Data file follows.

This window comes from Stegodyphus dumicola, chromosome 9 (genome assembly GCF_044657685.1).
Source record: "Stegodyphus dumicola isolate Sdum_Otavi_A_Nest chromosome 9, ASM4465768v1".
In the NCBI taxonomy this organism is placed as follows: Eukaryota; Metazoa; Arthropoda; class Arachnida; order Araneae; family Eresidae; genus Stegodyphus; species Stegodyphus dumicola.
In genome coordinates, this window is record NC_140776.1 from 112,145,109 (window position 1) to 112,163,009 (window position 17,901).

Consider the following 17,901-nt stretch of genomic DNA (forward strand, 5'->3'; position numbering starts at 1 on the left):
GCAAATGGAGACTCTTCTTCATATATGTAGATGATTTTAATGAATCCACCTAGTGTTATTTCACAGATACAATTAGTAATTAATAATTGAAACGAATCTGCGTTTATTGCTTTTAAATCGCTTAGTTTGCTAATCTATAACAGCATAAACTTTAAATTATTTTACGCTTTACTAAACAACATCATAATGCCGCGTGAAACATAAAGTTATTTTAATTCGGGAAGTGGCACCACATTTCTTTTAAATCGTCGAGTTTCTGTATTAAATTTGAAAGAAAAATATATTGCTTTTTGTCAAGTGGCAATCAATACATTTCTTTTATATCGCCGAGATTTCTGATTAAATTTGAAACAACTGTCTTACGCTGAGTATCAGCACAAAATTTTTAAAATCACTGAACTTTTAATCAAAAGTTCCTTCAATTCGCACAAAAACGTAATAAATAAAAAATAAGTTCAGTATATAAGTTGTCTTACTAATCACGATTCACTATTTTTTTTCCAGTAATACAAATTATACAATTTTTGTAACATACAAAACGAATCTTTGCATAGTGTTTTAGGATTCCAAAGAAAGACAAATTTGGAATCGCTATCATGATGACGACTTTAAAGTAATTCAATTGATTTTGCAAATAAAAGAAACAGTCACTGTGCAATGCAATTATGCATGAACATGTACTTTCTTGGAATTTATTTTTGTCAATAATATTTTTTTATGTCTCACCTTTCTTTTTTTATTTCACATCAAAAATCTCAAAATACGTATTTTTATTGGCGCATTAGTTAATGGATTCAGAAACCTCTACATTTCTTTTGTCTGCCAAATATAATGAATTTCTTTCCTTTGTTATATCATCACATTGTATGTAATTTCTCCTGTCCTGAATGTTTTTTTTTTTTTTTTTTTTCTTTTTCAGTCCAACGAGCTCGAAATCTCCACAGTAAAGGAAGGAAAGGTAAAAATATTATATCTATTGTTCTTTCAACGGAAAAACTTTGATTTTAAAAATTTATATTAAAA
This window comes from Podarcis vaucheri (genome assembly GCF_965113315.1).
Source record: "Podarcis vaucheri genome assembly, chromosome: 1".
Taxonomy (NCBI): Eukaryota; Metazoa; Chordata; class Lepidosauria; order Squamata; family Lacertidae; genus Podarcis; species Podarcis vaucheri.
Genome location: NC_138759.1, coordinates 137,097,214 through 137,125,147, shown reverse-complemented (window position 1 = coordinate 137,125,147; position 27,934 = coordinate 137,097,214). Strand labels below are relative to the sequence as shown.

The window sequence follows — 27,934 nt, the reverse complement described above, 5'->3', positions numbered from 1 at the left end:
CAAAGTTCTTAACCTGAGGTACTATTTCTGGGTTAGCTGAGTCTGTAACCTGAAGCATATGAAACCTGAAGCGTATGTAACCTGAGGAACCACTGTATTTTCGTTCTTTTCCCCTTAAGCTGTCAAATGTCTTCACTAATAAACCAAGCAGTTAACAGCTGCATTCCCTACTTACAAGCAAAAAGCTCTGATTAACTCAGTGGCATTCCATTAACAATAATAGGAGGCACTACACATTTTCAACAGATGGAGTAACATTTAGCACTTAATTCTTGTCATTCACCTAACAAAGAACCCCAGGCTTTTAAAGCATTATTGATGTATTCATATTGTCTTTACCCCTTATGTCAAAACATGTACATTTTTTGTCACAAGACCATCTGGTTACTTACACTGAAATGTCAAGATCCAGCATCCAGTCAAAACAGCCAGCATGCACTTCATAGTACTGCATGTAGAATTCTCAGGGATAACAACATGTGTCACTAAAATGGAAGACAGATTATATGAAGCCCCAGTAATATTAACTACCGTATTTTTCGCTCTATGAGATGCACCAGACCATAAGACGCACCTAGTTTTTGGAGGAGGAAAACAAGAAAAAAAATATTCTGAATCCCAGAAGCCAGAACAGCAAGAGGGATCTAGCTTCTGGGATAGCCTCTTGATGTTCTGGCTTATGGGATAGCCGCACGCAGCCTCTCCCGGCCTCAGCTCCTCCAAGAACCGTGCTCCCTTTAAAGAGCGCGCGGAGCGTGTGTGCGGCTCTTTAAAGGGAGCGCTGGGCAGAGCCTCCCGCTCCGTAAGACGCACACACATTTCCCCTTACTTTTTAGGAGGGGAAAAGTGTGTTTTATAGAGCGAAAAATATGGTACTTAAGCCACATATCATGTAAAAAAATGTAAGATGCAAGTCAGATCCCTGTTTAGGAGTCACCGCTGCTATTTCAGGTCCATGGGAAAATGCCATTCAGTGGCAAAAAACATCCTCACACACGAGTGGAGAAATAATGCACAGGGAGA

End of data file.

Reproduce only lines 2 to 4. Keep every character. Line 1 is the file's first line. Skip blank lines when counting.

Source record: "Stegodyphus dumicola isolate Sdum_Otavi_A_Nest chromosome 9, ASM4465768v1".
In the NCBI taxonomy this organism is placed as follows: Eukaryota; Metazoa; Arthropoda; class Arachnida; order Araneae; family Eresidae; genus Stegodyphus; species Stegodyphus dumicola.
In genome coordinates, this window is record NC_140776.1 from 112,145,109 (window position 1) to 112,163,009 (window position 17,901).